With Pep Guardiola announcing his departure from club, one could think Barcelona would be after a big name manager to fill in the void left by the most successful coach in the club’s history. But the option taken wasn’t a revolutionary one, but rather one destined to give continuity to the work that has been done in the past four years. Tito Vilanova, Pep Guardiola’s ever faithful assistant manager ever since the B team days, was the man selected to pick up where Pep Guardiola left off.
It might seem to daunting a task for a man with no prior experience as a first team manager, but that’s the same situation Pep Guardiola found himself back in the summer of 2008. Having worked with Pep Guardiola for so long and garnered the respect and admiration of the players, Tito most definitely seems like a great choice for the job.
As a player, Vilanova was a midfielder and had a rather discrete career; he was formed at Barcelona, in La Masia, but didn’t make it in the first team. He played for several second division and low-level first division teams before finally calling it a day in 2002. It is safe to say that his playing career was hardly memorable. It was as a manager alongside Pep Guardiola that he became notorious.
Together, Pep and Tito wrote perhaps the most brilliant page of Barcelona’s centenary history, leading the club to 14 trophies, including three Ligas and two Champions Leagues, in a span of four years. For a long time, Tito was just seen as the quiet and discreet right hand man of Pep Guardiola, but that all changed after the eye gouging incident with José Mourinho in the Spanish Super Cup last year; barely did the Portuguese manager know at the time that the man whose eye he gouged would one year later become his main managerial rival in La Liga and get the job Mourinho once coveted so much.
The tough period Vilanova went through last year in terms of his health showed how much the players cared for him, how connected he was to the players. By the time he was appointed as the next Barcelona manager, he was already a known name to most football fans and, although perhaps not the most obvious choice his appointment seems to make a lot of sense; Tito knows the club’s philosophy inside out, he has worked with Pep and he has a great relationship with the players.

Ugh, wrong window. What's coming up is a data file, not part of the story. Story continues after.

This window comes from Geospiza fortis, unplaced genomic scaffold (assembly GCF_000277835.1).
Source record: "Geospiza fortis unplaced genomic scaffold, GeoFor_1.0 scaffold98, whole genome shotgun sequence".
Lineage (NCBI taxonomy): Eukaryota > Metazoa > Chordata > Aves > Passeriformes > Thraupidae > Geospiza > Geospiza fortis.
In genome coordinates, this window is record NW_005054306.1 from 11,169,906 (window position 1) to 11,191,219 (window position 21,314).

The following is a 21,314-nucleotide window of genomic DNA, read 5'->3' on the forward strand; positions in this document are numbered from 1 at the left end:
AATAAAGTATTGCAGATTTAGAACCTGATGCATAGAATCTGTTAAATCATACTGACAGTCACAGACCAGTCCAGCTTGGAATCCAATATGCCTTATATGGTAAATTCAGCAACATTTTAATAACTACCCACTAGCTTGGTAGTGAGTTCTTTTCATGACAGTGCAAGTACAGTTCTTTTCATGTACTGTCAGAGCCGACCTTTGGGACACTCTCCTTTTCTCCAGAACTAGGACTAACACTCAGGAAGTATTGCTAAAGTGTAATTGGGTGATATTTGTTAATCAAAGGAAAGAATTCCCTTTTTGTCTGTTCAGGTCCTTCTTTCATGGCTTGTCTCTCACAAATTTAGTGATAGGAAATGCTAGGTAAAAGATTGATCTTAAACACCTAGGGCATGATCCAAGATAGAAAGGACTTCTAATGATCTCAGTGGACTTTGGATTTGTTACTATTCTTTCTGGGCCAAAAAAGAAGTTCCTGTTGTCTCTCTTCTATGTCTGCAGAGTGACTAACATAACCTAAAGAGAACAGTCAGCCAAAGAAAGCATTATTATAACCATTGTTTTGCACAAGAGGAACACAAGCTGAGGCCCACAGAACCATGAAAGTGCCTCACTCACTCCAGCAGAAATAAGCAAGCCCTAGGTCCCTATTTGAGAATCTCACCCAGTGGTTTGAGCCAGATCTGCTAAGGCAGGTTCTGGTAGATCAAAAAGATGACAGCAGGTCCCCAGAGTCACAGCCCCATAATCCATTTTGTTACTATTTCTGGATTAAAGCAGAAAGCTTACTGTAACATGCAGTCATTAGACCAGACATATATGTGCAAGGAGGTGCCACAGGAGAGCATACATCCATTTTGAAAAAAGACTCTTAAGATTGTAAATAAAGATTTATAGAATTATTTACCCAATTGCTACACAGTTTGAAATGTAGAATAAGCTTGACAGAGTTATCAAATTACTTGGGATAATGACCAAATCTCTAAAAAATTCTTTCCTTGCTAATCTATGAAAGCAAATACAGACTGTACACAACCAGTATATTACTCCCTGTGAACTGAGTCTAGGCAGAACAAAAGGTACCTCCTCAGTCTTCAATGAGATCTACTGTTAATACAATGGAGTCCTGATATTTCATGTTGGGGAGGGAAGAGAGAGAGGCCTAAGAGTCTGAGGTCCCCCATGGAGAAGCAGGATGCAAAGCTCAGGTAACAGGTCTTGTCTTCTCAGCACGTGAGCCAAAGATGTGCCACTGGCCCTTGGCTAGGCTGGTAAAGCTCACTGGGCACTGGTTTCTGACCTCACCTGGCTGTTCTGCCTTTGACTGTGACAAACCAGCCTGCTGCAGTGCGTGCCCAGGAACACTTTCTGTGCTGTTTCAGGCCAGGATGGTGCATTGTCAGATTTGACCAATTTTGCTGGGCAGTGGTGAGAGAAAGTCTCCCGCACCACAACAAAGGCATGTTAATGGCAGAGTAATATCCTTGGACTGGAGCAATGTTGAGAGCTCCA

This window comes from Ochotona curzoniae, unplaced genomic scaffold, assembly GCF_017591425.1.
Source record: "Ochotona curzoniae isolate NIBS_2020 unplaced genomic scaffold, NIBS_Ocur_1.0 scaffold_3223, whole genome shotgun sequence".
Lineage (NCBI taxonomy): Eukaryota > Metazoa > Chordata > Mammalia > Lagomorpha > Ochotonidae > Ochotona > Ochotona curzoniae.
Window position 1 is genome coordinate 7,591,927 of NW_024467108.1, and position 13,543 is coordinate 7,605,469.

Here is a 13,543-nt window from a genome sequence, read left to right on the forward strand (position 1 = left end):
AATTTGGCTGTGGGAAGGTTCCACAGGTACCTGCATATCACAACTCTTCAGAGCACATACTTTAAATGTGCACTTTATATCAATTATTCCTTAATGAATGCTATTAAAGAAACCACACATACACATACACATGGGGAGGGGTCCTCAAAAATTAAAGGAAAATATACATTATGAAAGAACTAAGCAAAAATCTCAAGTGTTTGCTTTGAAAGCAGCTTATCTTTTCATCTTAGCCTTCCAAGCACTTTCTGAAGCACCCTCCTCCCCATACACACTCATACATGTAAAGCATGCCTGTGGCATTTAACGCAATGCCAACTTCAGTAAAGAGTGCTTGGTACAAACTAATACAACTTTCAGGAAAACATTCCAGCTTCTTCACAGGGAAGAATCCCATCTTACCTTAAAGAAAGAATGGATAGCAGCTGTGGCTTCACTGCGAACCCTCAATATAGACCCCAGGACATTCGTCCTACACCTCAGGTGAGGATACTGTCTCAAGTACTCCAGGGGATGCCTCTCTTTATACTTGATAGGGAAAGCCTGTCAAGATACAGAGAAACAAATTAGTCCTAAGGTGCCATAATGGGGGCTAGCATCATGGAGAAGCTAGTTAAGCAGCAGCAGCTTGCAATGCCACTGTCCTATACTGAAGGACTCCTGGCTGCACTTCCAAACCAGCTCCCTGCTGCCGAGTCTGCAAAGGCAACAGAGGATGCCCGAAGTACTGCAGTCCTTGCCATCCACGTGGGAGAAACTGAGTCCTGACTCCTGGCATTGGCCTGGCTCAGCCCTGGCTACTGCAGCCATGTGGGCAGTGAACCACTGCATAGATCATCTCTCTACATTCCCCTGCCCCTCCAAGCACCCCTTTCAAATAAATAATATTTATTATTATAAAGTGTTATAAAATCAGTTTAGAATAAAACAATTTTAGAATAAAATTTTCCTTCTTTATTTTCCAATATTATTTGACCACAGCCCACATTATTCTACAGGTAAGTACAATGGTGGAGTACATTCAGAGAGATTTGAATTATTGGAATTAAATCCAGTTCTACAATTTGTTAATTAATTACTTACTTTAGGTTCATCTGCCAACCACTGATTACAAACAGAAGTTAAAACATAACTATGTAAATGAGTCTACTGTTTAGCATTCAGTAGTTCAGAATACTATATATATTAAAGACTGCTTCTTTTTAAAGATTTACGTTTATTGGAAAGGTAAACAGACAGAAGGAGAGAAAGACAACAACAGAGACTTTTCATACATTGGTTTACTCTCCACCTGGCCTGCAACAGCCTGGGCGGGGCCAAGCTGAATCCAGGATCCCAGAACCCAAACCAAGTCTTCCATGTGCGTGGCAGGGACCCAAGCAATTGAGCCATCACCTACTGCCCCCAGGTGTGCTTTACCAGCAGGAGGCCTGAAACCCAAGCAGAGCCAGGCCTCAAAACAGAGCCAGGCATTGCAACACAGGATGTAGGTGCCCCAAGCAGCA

Although this will be by far the biggest challenge of his yet short managerial career – not to mention his first stint as a first team manager – Barcelona fans have every reason to be optimistic. Tito knows the club and its philosophy, but more importantly he is a guarantee that the success formula adopted by Pep Guardiola will be continued. Tito will of course have his own ideas and slight tactical and strategic tweaks, but the basic principles will be the ones he and Guardiola developed together during these last few years.
One obvious difference between the two, though, is that Tito seems to be far more confrontational, as shown by his run-in with José Mourinho about a year ago. We can definitely expect him to match José Mourinho blow for blow in the press conference mind games, or at least not to react as calmly and indifferently as Pep Guardiola used to. As for his managerial style per se, it remains to be seen what Tito will bring the table; so far, we only know him as Pep Guardiola’s assistant manager, although it’s probably safe to assume he’s not radically different to Guardiola in his managerial style.
Back in 2008, Pep Guardiola told Barcelona fans to fasten their seat belts and enjoy the ride and the time to unfasten them hasn’t come yet. Tito Vilanova promises to continue the fantastic journey started by Pep Guardiola, and the fans believe in him to lead the club to further success. It could very well be as if nothing had changed.